Running parallel to the famous Ring of Kerry, this is one of the most picturesque walks in Ireland. The Kingdom of Kerry hike is a moderate eight-day adventure featuring two spectacular peninsulas in Ireland’s south-west. The journey is about 70km long, spread across six days of hiking and begins in the bustling town of Killarney. The epic excursion will take you through rugged mountains and a tapestry of lush fields with the thumping roar of the Atlantic Ocean by your side. Custom-made mini-break tours are also available if you just want a flavour of Kerry’s landscape.
Beginning in Rosroe Pier in Galway, this Famine Trail is steeped in history and follows the contours of the Killary Fjord as it passes old cottages and long-abandoned potato ridges. The journey is approximately 10km between Rosroe and Killary Adventure Centre and takes about two to three hours depending on your level of fitness. See salmon and mussel farms in the shadow of the majestic Mweelrea Mountains and bask in the beauty of the Delphi Valley.
One of the country’s greatest long-distance hiking trails starts in the Dublin suburbs at Marlay Park in Dublin and goes all the way to Co Carlow. With dramatic scenery and a rich, varied route, there is a unique sense of remoteness as you make your way past the beautiful monastic site of Glendalough. Walk across ridges and gently sloping valleys before you descend into the peaceful foothills of Clonegal. Apart from a few short steep sections, there are no significant climbs. Approximately 129km in length, the Wicklow Way takes about six days to finish.
Head off on the Bluestack Mountain Walk in Donegal that winds its way from Donegal Town to Ardara on the west coast. This route is about 65km and takes about three days from start to finish. Pass by the scenic Lough Eske across the foothills of the Bluestacks to reach an area called Disert and its ancient mountain graveyard. From remote, high moorland to a glorious descent along the Owenroe river, enjoy the beautiful isolation as you hike along boglands, riversides and quiet, country roads.
Take a guided walk with Sean Mullen, a leading guide on the six hour trek along the coast of the Fanad Peninsula in Donegal. Take your boots off as you traverse sandy beaches and discover a landscape masterfully sculpted by the Atlantic waves. Your tour ends at the iconic Fanad Lighthouse, marking the entrance to the famous Lough Swilly.
If you fancy going on two walks when you’re in Donegal, go on the Horn Head Walk on Inishowen Peninsula. This shorter, coastal walk leads you onto the astonishing Sheephaven Bay where golden beaches and views of Tory Island and the Donegal Highlands provide the backdrop to your exhilarating hike.
Natural ambience and silence await with the Coumshingaun Loop Walk being one of the most popular routes to take in the Comeragh Mountains. A moderate four-hour hike, this 7.5km trek takes in Waterford’s splendour with the Coumshingaun Lake and the surrounding mountains.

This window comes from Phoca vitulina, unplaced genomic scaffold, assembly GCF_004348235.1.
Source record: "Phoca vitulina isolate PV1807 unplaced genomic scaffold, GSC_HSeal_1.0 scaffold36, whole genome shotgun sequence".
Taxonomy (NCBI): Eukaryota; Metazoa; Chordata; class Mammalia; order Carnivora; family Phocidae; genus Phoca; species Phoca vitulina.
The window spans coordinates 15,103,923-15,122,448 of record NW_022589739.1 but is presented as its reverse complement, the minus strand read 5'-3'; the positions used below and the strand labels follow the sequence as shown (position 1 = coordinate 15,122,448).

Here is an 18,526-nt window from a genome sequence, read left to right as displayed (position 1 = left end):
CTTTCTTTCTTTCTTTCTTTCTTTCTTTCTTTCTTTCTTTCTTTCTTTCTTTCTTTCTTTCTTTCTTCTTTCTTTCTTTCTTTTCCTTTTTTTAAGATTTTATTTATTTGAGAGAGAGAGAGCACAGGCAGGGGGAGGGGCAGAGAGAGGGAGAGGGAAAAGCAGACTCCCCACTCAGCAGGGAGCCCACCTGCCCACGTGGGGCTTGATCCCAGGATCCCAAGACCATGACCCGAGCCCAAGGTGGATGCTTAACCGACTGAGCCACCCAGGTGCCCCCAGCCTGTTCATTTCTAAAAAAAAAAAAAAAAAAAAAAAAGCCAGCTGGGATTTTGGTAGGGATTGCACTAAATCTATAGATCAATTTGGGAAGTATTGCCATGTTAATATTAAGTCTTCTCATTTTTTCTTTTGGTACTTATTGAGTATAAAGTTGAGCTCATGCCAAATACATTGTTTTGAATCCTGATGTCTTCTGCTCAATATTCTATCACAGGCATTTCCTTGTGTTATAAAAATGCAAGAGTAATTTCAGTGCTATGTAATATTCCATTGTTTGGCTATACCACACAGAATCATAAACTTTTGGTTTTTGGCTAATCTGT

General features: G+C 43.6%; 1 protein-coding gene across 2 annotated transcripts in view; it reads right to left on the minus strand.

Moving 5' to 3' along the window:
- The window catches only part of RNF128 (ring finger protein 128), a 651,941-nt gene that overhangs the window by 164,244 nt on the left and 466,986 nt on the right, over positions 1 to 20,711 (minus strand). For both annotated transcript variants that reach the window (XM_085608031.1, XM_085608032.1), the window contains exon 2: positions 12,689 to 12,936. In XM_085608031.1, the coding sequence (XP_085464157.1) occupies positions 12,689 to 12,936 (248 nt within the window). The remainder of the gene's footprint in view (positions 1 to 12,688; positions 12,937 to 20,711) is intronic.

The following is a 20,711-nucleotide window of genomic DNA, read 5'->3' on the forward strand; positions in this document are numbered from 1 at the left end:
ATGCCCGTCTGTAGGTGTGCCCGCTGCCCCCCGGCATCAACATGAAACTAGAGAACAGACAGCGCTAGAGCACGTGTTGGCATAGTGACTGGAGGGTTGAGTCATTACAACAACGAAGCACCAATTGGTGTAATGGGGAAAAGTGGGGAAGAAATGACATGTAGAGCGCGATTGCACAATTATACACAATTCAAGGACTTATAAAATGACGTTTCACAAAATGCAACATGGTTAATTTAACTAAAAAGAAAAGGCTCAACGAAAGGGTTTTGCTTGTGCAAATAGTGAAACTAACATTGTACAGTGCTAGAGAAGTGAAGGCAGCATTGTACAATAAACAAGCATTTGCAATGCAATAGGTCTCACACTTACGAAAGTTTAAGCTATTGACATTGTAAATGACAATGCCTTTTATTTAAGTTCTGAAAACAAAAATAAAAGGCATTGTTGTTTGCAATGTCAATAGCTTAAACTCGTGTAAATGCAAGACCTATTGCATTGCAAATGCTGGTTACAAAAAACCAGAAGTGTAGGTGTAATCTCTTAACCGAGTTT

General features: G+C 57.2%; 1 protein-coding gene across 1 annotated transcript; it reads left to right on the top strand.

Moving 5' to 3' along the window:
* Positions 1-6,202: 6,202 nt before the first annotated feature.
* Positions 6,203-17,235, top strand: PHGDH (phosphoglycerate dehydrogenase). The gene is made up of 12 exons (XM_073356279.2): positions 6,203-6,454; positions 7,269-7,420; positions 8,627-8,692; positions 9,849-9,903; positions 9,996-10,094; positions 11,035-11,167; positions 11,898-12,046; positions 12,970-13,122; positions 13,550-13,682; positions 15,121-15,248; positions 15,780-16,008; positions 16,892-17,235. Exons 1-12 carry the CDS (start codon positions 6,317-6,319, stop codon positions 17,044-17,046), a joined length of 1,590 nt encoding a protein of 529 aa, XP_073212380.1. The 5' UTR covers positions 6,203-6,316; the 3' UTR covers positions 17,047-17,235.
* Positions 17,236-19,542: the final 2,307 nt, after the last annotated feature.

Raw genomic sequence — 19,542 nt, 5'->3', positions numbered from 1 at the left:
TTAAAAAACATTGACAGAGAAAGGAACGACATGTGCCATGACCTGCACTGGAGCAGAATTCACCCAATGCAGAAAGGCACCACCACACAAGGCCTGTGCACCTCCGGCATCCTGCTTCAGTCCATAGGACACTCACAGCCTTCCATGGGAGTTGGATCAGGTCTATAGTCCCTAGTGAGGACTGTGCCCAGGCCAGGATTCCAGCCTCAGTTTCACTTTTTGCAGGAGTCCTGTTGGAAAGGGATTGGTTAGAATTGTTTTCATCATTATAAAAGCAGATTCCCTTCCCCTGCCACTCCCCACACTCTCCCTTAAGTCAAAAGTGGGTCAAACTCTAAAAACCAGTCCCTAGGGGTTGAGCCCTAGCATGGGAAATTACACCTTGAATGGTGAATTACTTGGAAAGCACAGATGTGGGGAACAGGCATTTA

With a mix of tough mountain hikes and gentle valley walks, there’s a great selection of ways to tackle the Comeragh Mountain Range. Stretching from the Waterford coast near Dungarvan to as far as Clonmel, the Nire Valley is the heart of this range which also features an annual walking festival in the autumn.
An exciting 88km circular route, the Sheep’s Head Way starts in Bantry and runs along the north coast to the scenic Sheep's Head Lighthouse before returning along its southern side. You’re never too far from the invigorating Atlantic Ocean here but despite this, the terrain is very varied and takes in quiet rural pathways, open grassy moorland, woodland and country roads. See stone circles, standing stones and even a Napoleonic signal tower on this great adventure. Eagle-eyed wildlife enthusiasts may even spot dolphins and whales in the ocean below.
Embark on a hike rich with history on this 118km-long figure of eight walking route that starts and ends in the old mining village of Arigna. Experience what life was like when the region was the centre of the mining industry for more than 400 years. The route touches on three lakes and crosses three low mountain ranges. Linger a while longer at the Arigna Mining Experience and see the 12th-century Cistercian Boyle Abbey and Carrowkeel Neolithic Cemetery.
Steeped in legend, this walkway is the site of the saga known as The Cattle Raid of Cooley and the battle between Queen Meabh of Connacht and Cú Chulainn. Aside from that epic saga, there’s plenty of evidence of Cooley’s rich historical past from passage graves to portal tombs by the trailside. The circular route loops around Carlingford Mountain and its terrain consists of quiet, wooded tracks and glorious mountain paths with views of Carlingford Lough and the Mourne Mountains.
This 61km route runs from the historic village of Balla in Mayo to the picturesque village of Murrisk at the foot of Croagh Patrick on the shores of Clew Bay. The scenic trail guides hikers through green farmlands, remote boglands and tranquil forest paths. See early monastic settlements, a 6th-century castle, Clogher Heritage Cottage, Ballintubber Abbey and the Aille Caves. It takes around three days to complete this great trail.